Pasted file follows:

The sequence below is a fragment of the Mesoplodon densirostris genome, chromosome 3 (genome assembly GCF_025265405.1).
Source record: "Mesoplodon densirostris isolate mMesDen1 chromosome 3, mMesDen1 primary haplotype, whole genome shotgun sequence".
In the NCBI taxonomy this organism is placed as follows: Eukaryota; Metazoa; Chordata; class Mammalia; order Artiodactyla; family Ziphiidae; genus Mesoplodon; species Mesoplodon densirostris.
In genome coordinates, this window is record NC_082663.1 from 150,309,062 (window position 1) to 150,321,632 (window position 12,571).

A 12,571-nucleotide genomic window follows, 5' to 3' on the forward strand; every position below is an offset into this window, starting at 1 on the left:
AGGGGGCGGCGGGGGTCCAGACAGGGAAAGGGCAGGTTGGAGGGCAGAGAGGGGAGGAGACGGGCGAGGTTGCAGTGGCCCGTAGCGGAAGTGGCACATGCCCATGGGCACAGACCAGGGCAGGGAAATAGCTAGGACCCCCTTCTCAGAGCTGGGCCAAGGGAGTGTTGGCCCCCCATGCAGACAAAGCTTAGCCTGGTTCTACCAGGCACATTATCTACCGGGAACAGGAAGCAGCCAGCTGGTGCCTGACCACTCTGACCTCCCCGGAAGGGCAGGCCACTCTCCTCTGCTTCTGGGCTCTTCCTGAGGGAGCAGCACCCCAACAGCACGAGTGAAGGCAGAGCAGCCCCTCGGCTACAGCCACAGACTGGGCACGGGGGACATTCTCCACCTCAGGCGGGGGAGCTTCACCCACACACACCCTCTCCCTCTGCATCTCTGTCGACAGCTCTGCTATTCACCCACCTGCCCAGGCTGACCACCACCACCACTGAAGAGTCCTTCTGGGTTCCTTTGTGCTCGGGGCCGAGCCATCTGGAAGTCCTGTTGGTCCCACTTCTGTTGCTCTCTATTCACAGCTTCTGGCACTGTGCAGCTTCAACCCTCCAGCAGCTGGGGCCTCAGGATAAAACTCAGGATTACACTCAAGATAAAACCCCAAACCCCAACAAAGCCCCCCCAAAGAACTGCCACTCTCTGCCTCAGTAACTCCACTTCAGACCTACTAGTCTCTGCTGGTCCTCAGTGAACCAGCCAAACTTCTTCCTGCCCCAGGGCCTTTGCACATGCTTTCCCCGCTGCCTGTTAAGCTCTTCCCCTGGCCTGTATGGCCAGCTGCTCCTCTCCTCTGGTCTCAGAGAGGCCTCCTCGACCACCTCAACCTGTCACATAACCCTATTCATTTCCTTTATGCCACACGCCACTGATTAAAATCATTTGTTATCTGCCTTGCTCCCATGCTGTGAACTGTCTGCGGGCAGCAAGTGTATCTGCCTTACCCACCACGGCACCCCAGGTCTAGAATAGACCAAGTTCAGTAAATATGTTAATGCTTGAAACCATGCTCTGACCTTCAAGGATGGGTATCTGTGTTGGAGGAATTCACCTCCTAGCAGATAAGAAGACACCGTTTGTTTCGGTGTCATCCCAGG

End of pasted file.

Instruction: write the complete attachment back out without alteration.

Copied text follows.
The sequence below is a fragment of the Mesoplodon densirostris genome, chromosome 3 (genome assembly GCF_025265405.1).
Source record: "Mesoplodon densirostris isolate mMesDen1 chromosome 3, mMesDen1 primary haplotype, whole genome shotgun sequence".
In the NCBI taxonomy this organism is placed as follows: Eukaryota; Metazoa; Chordata; class Mammalia; order Artiodactyla; family Ziphiidae; genus Mesoplodon; species Mesoplodon densirostris.
In genome coordinates, this window is record NC_082663.1 from 150,309,062 (window position 1) to 150,321,632 (window position 12,571).

A 12,571-nucleotide genomic window follows, 5' to 3' on the forward strand; every position below is an offset into this window, starting at 1 on the left:
AGGGGGCGGCGGGGGTCCAGACAGGGAAAGGGCAGGTTGGAGGGCAGAGAGGGGAGGAGACGGGCGAGGTTGCAGTGGCCCGTAGCGGAAGTGGCACATGCCCATGGGCACAGACCAGGGCAGGGAAATAGCTAGGACCCCCTTCTCAGAGCTGGGCCAAGGGAGTGTTGGCCCCCCATGCAGACAAAGCTTAGCCTGGTTCTACCAGGCACATTATCTACCGGGAACAGGAAGCAGCCAGCTGGTGCCTGACCACTCTGACCTCCCCGGAAGGGCAGGCCACTCTCCTCTGCTTCTGGGCTCTTCCTGAGGGAGCAGCACCCCAACAGCACGAGTGAAGGCAGAGCAGCCCCTCGGCTACAGCCACAGACTGGGCACGGGGGACATTCTCCACCTCAGGCGGGGGAGCTTCACCCACACACACCCTCTCCCTCTGCATCTCTGTCGACAGCTCTGCTATTCACCCACCTGCCCAGGCTGACCACCACCACCACTGAAGAGTCCTTCTGGGTTCCTTTGTGCTCGGGGCCGAGCCATCTGGAAGTCCTGTTGGTCCCACTTCTGTTGCTCTCTATTCACAGCTTCTGGCACTGTGCAGCTTCAACCCTCCAGCAGCTGGGGCCTCAGGATAAAACTCAGGATTACACTCAAGATAAAACCCCAAACCCCAACAAAGCCCCCCCAAAGAACTGCCACTCTCTGCCTCAGTAACTCCACTTCAGACCTACTAGTCTCTGCTGGTCCTCAGTGAACCAGCCAAACTTCTTCCTGCCCCAGGGCCTTTGCACATGCTTTCCCCGCTGCCTGTTAAGCTCTTCCCCTGGCCTGTATGGCCAGCTGCTCCTCTCCTCTGGTCTCAGAGAGGCCTCCTCGACCACCTCAACCTGTCACATAACCCTATTCATTTCCTTTATGCCACACGCCACTGATTAAAATCATTTGTTATCTGCCTTGCTCCCATGCTGTGAACTGTCTGCGGGCAGCAAGTGTATCTGCCTTACCCACCACGGCACCCCAGGTCTAGAATAGACCAAGTTCAGTAAATATGTTAATGCTTGAAACCATGCTCTGACCTTCAAGGATGGGTATCTGTGTTGGAGGAATTCACCTCCTAGCAGATAAGAAGACACCGTTTGTTTCGGTGTCATCCCAGG